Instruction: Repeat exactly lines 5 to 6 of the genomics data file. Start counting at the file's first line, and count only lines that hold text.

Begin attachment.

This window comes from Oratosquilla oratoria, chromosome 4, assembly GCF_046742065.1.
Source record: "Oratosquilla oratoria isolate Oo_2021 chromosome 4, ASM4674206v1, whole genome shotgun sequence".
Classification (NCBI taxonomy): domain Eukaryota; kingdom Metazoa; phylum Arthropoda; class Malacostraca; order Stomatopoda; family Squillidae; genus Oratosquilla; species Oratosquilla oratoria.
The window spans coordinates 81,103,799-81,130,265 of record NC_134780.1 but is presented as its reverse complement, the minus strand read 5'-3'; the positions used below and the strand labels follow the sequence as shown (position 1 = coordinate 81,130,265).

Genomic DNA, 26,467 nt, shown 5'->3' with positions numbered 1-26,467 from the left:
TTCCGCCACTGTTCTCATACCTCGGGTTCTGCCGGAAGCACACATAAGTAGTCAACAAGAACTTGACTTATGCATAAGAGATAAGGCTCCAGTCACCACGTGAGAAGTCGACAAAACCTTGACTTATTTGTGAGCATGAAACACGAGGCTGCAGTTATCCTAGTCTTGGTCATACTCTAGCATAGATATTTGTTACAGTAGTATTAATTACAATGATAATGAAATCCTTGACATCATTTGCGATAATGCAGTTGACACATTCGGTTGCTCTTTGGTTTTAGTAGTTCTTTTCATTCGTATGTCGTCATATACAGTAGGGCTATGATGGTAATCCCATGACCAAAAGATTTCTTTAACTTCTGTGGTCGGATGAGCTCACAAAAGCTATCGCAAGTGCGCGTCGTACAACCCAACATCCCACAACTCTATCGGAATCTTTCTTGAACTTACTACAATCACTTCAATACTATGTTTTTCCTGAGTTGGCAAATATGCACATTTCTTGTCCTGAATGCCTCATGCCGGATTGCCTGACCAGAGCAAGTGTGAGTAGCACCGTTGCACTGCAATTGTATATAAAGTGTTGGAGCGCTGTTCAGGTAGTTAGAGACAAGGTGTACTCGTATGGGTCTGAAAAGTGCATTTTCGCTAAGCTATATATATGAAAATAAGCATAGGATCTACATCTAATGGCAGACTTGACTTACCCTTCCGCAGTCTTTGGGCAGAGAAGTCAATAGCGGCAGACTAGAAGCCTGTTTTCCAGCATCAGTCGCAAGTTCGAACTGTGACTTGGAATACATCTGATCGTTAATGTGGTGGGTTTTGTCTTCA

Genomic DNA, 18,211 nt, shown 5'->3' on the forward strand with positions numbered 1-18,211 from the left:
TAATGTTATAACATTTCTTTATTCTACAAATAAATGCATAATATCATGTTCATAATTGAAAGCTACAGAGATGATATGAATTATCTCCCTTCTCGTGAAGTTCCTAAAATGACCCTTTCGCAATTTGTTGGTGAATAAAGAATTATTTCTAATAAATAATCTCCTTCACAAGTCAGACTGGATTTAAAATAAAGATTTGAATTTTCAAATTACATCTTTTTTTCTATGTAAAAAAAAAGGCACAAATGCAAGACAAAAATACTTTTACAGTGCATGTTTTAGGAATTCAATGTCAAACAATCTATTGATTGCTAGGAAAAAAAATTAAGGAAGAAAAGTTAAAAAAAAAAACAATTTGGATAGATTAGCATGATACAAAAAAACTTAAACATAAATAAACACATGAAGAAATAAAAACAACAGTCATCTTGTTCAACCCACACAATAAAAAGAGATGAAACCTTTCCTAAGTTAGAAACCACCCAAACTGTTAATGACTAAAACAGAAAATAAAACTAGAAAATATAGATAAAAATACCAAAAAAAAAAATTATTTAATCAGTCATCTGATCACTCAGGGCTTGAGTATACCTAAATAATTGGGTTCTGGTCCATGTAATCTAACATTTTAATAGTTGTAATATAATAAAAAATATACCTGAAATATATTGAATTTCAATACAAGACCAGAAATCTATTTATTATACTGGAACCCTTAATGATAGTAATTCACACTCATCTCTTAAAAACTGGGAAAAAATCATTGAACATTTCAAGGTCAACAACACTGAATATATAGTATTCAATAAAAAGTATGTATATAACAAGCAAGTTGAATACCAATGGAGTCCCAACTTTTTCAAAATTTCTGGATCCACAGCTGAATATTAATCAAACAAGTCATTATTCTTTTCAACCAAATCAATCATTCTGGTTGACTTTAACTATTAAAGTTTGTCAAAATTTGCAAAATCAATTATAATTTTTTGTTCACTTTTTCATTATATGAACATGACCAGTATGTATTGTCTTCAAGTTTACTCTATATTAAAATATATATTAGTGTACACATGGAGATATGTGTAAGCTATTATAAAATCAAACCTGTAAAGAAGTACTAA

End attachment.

Genomic DNA, 26,467 nt, shown 5'->3' with positions numbered 1-26,467 from the left:
TTCCGCCACTGTTCTCATACCTCGGGTTCTGCCGGAAGCACACATAAGTAGTCAACAAGAACTTGACTTATGCATAAGAGATAAGGCTCCAGTCACCACGTGAGAAGTCGACAAAACCTTGACTTATTTGTGAGCATGAAACACGAGGCTGCAGTTATCCTAGTCTTGGTCATACTCTAGCATAGATATTTGTTACAGTAGTATTAATTACAATGATAATGAAATCCTTGACATCATTTGCGATAATGCAGTTGACACATTCGGTTGCTCTTTGGTTTTAGTAGTTCTTTTCATTCGTATGTCGTCATATACAGTAGGGCTATGATGGTAATCCCATGACCAAAAGATTTCTTTAACTTCTGTGGTCGGATGAGCTCACAAAAGCTATCGCAAGTGCGCGTCGTACAACCCAACATCCCACAACTCTATCGGAATCTTTCTTGAACTTACTACAATCACTTCAATACTATGTTTTTCCTGAGTTGGCAAATATGCACATTTCTTGTCCTGAATGCCTCATGCCGGATTGCCTGACCAGAGCAAGTGTGAGTAGCACCGTTGCACTGCAATTGTATATAAAGTGTTGGAGCGCTGTTCAGGTAGTTAGAGACAAGGTGTACTCGTATGGGTCTGAAAAGTGCATTTTCGCTAAGCTATATATATGAAAATAAGCATAGGATCTACATCTAATGGCAGACTTGACTTACCCTTCCGCAGTCTTTGGGCAGAGAAGTCAATAGCGGCAGACTAGAAGCCTGTTTTCCAGCATCAGTCGCAAGTTCGAACTGTGACTTGGAATACATCTGATCGTTAATGTGGTGGGTTTTGTCTTCA